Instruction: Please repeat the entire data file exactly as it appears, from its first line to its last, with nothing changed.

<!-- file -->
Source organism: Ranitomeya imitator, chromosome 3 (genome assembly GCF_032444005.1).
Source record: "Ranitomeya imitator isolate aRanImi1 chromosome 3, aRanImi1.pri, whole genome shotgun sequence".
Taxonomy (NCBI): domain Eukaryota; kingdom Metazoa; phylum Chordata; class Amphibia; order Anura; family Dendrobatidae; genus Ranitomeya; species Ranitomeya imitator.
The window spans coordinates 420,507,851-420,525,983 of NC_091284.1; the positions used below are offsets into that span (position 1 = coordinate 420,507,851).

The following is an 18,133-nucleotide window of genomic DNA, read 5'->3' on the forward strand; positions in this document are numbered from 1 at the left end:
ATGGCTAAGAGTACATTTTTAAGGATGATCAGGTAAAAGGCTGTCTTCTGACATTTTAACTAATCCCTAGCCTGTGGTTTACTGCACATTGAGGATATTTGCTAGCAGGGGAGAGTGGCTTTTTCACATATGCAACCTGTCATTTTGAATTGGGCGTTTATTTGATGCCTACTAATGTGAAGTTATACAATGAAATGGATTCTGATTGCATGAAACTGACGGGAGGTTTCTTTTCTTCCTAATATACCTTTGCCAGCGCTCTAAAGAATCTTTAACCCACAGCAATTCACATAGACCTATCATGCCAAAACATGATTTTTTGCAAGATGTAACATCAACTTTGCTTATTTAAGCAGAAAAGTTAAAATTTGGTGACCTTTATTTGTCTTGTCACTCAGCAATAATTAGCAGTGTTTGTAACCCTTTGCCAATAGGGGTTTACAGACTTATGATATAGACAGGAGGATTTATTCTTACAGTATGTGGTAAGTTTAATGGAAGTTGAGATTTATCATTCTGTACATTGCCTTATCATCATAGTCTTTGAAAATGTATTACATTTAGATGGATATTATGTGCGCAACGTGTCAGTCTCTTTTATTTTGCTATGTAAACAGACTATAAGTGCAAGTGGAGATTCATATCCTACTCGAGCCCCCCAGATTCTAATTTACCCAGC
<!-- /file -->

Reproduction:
Source organism: Ranitomeya imitator, chromosome 3 (genome assembly GCF_032444005.1).
Source record: "Ranitomeya imitator isolate aRanImi1 chromosome 3, aRanImi1.pri, whole genome shotgun sequence".
Taxonomy (NCBI): domain Eukaryota; kingdom Metazoa; phylum Chordata; class Amphibia; order Anura; family Dendrobatidae; genus Ranitomeya; species Ranitomeya imitator.
The window spans coordinates 420,507,851-420,525,983 of NC_091284.1; the positions used below are offsets into that span (position 1 = coordinate 420,507,851).

The following is an 18,133-nucleotide window of genomic DNA, read 5'->3' on the forward strand; positions in this document are numbered from 1 at the left end:
ATGGCTAAGAGTACATTTTTAAGGATGATCAGGTAAAAGGCTGTCTTCTGACATTTTAACTAATCCCTAGCCTGTGGTTTACTGCACATTGAGGATATTTGCTAGCAGGGGAGAGTGGCTTTTTCACATATGCAACCTGTCATTTTGAATTGGGCGTTTATTTGATGCCTACTAATGTGAAGTTATACAATGAAATGGATTCTGATTGCATGAAACTGACGGGAGGTTTCTTTTCTTCCTAATATACCTTTGCCAGCGCTCTAAAGAATCTTTAACCCACAGCAATTCACATAGACCTATCATGCCAAAACATGATTTTTTGCAAGATGTAACATCAACTTTGCTTATTTAAGCAGAAAAGTTAAAATTTGGTGACCTTTATTTGTCTTGTCACTCAGCAATAATTAGCAGTGTTTGTAACCCTTTGCCAATAGGGGTTTACAGACTTATGATATAGACAGGAGGATTTATTCTTACAGTATGTGGTAAGTTTAATGGAAGTTGAGATTTATCATTCTGTACATTGCCTTATCATCATAGTCTTTGAAAATGTATTACATTTAGATGGATATTATGTGCGCAACGTGTCAGTCTCTTTTATTTTGCTATGTAAACAGACTATAAGTGCAAGTGGAGATTCATATCCTACTCGAGCCCCCCAGATTCTAATTTACCCAGC